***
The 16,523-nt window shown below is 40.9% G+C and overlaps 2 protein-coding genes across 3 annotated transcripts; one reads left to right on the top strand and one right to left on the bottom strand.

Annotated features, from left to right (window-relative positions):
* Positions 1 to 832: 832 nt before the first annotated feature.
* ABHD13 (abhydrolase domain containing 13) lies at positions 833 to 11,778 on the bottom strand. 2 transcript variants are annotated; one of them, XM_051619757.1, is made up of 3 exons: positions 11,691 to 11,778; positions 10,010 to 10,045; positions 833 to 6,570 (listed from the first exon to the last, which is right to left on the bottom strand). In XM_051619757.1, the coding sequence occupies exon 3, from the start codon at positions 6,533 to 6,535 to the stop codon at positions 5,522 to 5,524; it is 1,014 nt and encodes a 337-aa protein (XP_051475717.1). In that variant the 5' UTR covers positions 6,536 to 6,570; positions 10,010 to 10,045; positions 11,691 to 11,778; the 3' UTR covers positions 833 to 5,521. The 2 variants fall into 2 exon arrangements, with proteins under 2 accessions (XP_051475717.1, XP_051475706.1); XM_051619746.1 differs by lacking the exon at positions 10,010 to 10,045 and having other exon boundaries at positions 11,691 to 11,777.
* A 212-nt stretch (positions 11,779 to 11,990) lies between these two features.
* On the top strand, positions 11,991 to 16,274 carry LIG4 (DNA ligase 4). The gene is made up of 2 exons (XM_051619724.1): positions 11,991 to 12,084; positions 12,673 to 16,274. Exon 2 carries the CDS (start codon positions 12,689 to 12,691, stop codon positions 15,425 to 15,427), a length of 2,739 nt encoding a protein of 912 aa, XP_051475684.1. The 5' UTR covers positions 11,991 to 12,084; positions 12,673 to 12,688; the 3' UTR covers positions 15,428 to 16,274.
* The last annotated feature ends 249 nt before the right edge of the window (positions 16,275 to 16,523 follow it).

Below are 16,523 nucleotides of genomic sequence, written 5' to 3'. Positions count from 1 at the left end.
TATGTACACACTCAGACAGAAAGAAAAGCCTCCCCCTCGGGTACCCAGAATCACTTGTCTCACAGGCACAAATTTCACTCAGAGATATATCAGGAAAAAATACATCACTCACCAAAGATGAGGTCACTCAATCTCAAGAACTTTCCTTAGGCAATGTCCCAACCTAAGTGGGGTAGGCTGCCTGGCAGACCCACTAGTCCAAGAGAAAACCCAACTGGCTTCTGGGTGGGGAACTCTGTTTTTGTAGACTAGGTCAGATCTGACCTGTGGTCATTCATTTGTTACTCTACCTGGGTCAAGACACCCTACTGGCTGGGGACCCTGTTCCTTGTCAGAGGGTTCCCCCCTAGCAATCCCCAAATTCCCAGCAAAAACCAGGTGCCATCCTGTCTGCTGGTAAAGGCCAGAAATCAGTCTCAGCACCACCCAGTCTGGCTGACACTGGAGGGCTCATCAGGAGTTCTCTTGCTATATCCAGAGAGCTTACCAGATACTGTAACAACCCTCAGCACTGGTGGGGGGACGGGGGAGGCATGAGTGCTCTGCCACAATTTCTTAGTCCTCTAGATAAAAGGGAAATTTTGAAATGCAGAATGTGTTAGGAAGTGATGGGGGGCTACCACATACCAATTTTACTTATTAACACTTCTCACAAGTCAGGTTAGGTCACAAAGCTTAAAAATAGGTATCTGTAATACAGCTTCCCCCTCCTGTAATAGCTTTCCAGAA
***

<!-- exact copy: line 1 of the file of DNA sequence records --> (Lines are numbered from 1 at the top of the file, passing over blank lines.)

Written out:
The 16,523-nt window shown below is 40.9% G+C and overlaps 2 protein-coding genes across 3 annotated transcripts; one reads left to right on the top strand and one right to left on the bottom strand.